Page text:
Today, the second witness called by the defense of Jean-Pierre Bemba said the intervention of the accused’s troops in the 2002-2003 conflict in the Central African Republic (CAR) was “legitimate” and partly intended to protect the national security of Congo.
Octave Dioba, a geo-political expert, gave a background to that conflict and described the troubled political history of both the Democratic Republic of Congo (DRC) and the CAR.
Mr. Bemba is on trial for failing to control his rampaging Movement for the Liberation of Congo (MLC) soldiers who allegedly brutalized civilians in the CAR. His soldiers were in that country to help its then president, Ange-Félix Patassé, to fight off a coup attempt.
Mr. Dioba explained that during 2002, the Congolese government did not have full control of the vast country. Mr. Bemba’s militia controlled northern Congo while another rebel force, the Rally for Congolese Democracy (RCD), controlled the eastern part. In 1999, the warring factions signed the Lusaka Agreement, which defense lawyer Aimé Kilolo-Musamba presented before court.
The expert said the agreement legitimized the warring factions and conferred upon them powers of administration over the territories they controlled. Furthermore, the signatories committed to finding solutions to Congo’s security concerns and ensuring safety at the country’s borders. As part of a power-sharing agreement, rebel forces were integrated into the national army and Mr. Bemba became one of Congo’s vice presidents.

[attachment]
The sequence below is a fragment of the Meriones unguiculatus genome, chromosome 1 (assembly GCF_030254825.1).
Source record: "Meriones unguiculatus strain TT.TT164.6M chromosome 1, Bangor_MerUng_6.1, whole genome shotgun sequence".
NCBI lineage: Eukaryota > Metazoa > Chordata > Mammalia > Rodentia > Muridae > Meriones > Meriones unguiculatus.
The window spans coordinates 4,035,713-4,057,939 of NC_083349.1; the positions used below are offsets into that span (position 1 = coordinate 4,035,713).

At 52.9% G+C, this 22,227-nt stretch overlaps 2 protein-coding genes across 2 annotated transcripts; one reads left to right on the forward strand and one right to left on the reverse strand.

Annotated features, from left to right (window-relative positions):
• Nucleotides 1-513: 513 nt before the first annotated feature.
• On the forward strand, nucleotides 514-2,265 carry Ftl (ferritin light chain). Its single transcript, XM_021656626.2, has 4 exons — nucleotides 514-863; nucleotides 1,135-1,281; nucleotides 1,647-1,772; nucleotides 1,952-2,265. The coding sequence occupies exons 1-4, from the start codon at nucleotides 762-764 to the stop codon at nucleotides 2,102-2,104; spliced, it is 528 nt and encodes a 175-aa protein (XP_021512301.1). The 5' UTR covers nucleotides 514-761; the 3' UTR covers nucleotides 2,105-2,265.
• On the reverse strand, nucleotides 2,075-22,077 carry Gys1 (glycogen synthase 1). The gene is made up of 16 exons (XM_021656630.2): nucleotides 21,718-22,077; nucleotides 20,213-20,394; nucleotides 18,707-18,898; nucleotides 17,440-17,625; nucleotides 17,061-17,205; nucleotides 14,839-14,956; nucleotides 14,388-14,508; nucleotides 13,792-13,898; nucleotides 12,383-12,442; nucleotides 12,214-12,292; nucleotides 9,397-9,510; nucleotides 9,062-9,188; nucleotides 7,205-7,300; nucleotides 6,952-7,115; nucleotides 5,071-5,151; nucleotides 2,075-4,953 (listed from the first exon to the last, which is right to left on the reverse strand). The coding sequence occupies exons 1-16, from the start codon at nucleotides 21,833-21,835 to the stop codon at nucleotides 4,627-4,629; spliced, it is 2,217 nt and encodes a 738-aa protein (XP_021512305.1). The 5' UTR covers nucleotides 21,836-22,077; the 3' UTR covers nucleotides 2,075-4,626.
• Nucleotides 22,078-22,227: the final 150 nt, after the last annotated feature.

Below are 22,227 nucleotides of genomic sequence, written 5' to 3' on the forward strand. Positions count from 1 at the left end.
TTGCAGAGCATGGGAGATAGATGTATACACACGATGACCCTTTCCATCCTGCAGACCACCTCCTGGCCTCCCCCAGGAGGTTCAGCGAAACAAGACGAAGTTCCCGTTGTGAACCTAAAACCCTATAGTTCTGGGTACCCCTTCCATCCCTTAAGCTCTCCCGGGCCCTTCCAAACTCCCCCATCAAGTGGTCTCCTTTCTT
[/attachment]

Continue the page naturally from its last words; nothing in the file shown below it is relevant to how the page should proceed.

Mr. Dioba said it was “clear and precise” that the parties agreed to carry out military action along Congo’s borders to ensure the country’s security.
“The DRC has a border with the CAR, so the army of the MLC had to look after this border at the same level as the RCD had to look after the eastern frontier with Rwanda,” said the witness.
The expert stated that coups d’état were the “preferred method” of ascending to presidency in the CAR. He recounted the overthrow of the country’s first president, David Dacko, by Jean-Bédel Bokassa in 1965. In 1979, he said, Mr. Dacko regained power by overthrowing the Bokassa regime. Two years later, a coup led by André Kolingba ousted Mr. Dacko. Democratically elected president Patassé, who came into power in 1993, was faced with two insurgencies. Mr. Kolingba led a failed attempt in 2001, but the second one led by François Bozizé, the current president of the country, succeeded in March 2003.
While acknowledging the participation of his troops in the conflict, Mr. Bemba denies all five charges he faces at the International Criminal Court (ICC). He argues that once his troops crossed the Congo border, they were no longer under his command but that of Mr. Patassé.
In their opening statement, Mr. Bemba’s defense argued that at the time of the MLC’s deployment in the neighboring country, they were not a private militia but “an authority recognized by the international community” whose intervention was endorsed with a resolution by the African Union.
Mr. Dioba continues to testify in the trial tomorrow morning.